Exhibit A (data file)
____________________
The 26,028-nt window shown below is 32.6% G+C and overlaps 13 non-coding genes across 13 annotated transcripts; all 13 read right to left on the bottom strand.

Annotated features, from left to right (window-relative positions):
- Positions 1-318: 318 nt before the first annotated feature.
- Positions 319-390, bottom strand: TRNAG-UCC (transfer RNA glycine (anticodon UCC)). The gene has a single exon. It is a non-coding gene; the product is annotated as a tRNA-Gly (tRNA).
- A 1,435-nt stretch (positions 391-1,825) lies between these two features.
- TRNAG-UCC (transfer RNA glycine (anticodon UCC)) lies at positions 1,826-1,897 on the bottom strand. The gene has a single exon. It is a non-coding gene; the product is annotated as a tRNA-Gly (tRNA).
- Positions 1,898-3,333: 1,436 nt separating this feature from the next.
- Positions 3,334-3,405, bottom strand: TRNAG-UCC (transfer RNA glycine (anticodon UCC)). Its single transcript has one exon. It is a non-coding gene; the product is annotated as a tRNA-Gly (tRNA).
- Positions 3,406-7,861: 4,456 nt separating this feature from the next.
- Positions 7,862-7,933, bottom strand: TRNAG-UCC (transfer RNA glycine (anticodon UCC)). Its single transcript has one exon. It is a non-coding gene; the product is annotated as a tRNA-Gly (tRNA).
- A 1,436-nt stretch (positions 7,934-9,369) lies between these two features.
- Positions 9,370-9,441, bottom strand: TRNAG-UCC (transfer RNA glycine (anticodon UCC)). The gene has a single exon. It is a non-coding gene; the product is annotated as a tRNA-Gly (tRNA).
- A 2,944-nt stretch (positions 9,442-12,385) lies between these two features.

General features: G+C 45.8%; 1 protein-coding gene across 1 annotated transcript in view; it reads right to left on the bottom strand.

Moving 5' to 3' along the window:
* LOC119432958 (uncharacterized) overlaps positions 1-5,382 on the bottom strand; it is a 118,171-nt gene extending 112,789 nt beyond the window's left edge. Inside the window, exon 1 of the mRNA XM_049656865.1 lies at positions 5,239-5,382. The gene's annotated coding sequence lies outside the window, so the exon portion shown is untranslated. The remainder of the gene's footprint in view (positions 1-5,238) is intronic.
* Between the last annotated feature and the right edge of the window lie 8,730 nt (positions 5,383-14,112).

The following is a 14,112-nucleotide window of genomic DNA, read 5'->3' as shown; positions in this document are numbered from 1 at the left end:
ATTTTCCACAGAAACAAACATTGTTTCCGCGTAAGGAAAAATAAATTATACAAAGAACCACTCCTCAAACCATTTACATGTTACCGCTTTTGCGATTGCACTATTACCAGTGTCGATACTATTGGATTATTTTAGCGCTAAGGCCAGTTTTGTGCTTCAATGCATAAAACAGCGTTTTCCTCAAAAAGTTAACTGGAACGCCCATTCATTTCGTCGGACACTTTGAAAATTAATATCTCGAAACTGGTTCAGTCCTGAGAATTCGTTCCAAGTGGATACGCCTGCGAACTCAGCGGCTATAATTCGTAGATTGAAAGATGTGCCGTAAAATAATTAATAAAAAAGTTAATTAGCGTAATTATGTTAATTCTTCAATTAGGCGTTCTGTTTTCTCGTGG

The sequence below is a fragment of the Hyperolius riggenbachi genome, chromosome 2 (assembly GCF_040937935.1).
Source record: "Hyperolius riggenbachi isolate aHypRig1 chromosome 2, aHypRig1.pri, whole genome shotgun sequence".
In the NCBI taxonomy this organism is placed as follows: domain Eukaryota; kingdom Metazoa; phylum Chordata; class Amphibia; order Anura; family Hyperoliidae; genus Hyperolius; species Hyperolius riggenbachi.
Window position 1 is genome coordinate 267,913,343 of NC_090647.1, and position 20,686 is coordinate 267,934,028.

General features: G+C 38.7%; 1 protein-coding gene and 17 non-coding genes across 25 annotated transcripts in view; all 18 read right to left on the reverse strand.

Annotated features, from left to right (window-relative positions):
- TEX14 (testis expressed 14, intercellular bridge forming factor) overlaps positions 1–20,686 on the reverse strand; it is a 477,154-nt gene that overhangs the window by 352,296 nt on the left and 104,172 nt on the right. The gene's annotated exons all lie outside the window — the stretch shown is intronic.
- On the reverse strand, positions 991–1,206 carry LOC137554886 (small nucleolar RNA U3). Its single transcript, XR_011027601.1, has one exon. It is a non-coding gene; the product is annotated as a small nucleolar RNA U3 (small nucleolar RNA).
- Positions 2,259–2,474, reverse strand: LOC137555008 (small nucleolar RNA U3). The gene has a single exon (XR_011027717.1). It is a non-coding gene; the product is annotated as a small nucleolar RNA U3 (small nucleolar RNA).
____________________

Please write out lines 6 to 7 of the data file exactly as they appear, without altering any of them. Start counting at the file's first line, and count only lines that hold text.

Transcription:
- TRNAG-UCC (transfer RNA glycine (anticodon UCC)) lies at positions 1,826-1,897 on the bottom strand. The gene has a single exon. It is a non-coding gene; the product is annotated as a tRNA-Gly (tRNA).
- Positions 1,898-3,333: 1,436 nt separating this feature from the next.